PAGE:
In 2019, Oregon became the first state to pass legislation that essentially bans single-family zoning.1 As states across the country struggle to respond to the housing affordability crisis, Oregon’s actions do not stand alone. John Infranca’s recent article, The New State Zoning: Land Use Preemption Amid a Housing Crisis, may have been published before Oregon’s historic vote but it is essential reading for those interested in the future of zoning.
The article does a masterful job collecting examples of similar moves by states to preempt local zoning as a way to facilitate the construction of more dense housing. It also persuasively argues that states are going to increasingly use state preemption through state regulation as a way to respond to the housing affordability crisis.
As Infranca shows, there has traditionally been a great deal of deference to localities regarding zoning. But, state preemption is on the rise when it comes to housing construction because interest groups and state governments recognize the need to check local NIMBYism.
The New State Zoning is great not simply because it does a great job collecting material—the footnotes are fabulous and the examples are well presented—but also because it shows how state-level zoning efforts related to affordable housing are different in kind today than they were during the first wave of such state activity.
Infranca shows how the first generation of state land use interventions—the Mt. Laurel line of cases and legislative response, Massachusetts’ development approval-tied “antisnob” ordinance, and California’s imposition of affordability planning on localities—largely operated by piggy-backing on local zoning authority.
He argues that the new wave of state interventions we are witnessing today, in contrast, get their power by declaring that certain forms of more dense development can take place as a matter of right. This second generation of state interventions works “by directly displacing specific elements of local zoning,” they “displace, rather than simply channel, local land use decision-making.” (P. 886.)
The article provides in-depth coverage of changes in rules related to accessory dwelling units (ADUs) and the ways states are starting to encourage ADU development. Frankly, when I first came to the section on ADUs, I was skeptical that such a case study would add a lot to a strong article. There are good articles already out there about ADUs; indeed, Infranca wrote one of the better ones.2 And, as a reader, I was more interested in what Infranca thinks more generally about YIMBYism and the rise of YIMBY groups as actors in the zoning space.3 But the payoff for The New State Zoning’s discussion of ADUs happens at the end of the article.
Infranca argues that because residents who otherwise support standard NIMBY policies can support ADUs under the banner of a right to use one’s property, ADUs may create political space for greater density and more transformative zoning changes. Not only do ADUs potentially help cities deal with the high cost of housing by providing additional housing units, but they serve as a wedge which can help break the hold single family zoning has urban space.4
We are entering a period of bipartisan appreciation of the connection between housing unaffordability and zoning restrictions.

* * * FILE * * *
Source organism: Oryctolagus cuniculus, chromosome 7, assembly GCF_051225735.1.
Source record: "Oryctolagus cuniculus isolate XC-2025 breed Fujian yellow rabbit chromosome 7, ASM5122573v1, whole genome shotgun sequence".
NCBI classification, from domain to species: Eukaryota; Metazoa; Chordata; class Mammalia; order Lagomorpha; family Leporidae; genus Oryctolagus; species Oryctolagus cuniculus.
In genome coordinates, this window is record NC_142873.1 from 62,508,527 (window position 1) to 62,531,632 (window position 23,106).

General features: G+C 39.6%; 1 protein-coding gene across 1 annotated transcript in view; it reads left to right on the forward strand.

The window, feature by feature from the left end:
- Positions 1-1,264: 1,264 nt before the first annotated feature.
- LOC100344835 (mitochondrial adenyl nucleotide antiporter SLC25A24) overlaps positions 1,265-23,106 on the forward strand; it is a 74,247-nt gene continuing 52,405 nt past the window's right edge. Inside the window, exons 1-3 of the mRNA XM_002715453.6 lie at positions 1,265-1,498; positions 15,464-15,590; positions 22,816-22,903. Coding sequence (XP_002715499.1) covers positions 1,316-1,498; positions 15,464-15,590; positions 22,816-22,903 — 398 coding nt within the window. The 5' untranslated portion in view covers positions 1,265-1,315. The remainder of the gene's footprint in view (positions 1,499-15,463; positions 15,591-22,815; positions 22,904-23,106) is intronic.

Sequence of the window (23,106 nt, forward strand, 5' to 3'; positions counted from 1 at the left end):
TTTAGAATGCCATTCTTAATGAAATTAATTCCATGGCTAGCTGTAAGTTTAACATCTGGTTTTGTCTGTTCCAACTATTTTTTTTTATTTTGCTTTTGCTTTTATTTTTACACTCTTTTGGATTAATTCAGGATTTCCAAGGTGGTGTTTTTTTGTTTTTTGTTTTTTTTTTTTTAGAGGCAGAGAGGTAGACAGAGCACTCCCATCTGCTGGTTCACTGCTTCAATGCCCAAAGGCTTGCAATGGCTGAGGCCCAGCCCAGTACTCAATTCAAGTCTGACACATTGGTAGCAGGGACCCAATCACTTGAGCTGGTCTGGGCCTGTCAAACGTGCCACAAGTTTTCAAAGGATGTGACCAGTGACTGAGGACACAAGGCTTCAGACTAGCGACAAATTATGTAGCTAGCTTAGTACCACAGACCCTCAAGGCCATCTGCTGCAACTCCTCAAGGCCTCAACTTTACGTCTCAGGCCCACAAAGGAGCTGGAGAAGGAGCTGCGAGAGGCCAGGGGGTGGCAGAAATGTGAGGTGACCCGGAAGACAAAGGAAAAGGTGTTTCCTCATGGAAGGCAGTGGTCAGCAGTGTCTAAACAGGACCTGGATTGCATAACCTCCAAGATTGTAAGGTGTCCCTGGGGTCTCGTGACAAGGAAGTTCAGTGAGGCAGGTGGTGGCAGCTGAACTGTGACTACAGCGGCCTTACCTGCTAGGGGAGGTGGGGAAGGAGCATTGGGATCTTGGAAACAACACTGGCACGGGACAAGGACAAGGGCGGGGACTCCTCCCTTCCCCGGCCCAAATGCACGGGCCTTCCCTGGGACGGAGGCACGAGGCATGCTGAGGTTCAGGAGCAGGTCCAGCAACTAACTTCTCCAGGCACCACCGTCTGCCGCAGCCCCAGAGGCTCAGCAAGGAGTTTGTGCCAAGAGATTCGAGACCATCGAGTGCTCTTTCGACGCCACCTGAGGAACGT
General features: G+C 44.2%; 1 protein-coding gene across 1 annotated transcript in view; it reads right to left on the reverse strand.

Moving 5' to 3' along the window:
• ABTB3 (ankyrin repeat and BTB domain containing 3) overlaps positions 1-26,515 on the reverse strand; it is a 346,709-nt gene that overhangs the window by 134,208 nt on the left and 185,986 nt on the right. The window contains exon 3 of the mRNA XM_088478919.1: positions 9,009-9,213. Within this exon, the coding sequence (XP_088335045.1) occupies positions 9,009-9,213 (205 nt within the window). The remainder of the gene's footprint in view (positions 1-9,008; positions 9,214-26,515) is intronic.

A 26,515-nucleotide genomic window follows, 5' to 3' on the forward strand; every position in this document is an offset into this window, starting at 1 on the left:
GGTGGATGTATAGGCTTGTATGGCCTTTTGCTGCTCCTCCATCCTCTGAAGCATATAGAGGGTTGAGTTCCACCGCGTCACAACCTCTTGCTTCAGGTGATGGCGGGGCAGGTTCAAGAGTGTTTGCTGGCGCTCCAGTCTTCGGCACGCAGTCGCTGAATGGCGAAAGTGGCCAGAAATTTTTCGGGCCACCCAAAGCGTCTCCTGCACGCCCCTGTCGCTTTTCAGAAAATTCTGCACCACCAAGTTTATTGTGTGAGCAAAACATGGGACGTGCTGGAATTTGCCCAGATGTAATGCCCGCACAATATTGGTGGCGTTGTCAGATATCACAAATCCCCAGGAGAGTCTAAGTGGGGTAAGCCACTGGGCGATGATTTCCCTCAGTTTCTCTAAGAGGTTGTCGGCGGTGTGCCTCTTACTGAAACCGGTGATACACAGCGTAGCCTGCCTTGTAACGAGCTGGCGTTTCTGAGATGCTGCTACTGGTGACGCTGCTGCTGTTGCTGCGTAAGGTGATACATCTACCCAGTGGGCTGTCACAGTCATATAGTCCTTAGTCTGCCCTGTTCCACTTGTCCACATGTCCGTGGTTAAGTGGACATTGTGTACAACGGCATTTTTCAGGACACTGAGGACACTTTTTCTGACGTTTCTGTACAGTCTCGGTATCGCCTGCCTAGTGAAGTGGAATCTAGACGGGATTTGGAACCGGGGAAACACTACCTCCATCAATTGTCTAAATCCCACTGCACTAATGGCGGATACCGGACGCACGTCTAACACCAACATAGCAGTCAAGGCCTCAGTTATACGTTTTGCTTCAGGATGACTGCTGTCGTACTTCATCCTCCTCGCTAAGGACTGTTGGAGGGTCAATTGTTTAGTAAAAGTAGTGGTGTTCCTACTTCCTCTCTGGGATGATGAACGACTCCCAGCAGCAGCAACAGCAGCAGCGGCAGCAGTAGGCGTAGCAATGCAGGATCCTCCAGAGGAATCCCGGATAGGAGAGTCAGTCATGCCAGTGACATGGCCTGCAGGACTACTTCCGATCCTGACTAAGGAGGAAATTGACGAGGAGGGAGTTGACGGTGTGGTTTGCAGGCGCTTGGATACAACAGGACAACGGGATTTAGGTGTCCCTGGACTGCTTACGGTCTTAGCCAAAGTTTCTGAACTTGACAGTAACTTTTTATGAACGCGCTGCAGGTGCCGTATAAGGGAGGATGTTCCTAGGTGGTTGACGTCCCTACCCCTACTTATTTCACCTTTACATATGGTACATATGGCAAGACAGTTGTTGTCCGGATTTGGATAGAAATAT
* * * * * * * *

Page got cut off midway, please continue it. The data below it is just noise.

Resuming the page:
For years, liberals emphasized particular market conditions and housing quality while conservatives focused on supply constraints. But just as the implied warranty and works like Evicted force conservatives to acknowledge the importance of quality, so too progressives are slowly being forced to reckon with how regulation impacts supply.5
As Infranca notes, in 2016 the Obama Administration released a report that “highlighted the national implications of local land use regulations” and called for lowering the many local land use barriers to housing development. (P. 826.) Put differently, as The New State Zoning convincingly argues, “the evidence is clear that [local restrictive] regulations drive up costs and that most cities are not moving to liberalize local zoning,” therefore, “state governments are justified in preempting overly restrictive local zoning.” (P. 885.) Local zoning is so ubiquitous and so accepted, that it is easy to forget a crucial component of the Village of Euclid v. Ambler Realty Co., 272 U.S. 365 (1926), holding, namely, that cities are exercising delegated authority.
Infranca’s article is a tremendous contribution, not only because it does such a wonderful job marshalling evidence in support of his argument that a new era of state zoning is upon us, but also because it shows the ways assertive state actions can be powerful tools to attack even seemingly intractable problems such as housing affordability.
- See Laura Bliss, Oregon’s Single-Family Zoning Ban Was a ‘Long Time Coming’, Citylab (July 2, 2019); Laurel Wamsley, Oregon Legislature Votes To Essentially Ban Single-Family Zoning, Nat’l Pub. Radio (July 1, 2019).
- John Infranca, Housing Changing Households: Regulatory Changes for Micro-Units and Accessory Dwelling Units, 25 Stan L. & Pol’y Rev. 53 (2014).
- For more on YIMBYism see Kenneth A. Stahl, “Yes in My Backyard”: Can a New Pro-Housing Movement Overcome the Power of NIMBYs?, 41 Zoning & Plan. L. Rev. 1 (2018).
- For great graphic depictions of the prevalence of single family zoning in many cities see Emily Badger & Quoctrung Bui, Cities Start to Question an American Ideal: A House With a Yard on Every Lot, N.Y. Times (June 18, 2019).
- See Benjamin Schneider, Liberal America’s Single-Family Hypocrisy, The Nation (May 8, 2019).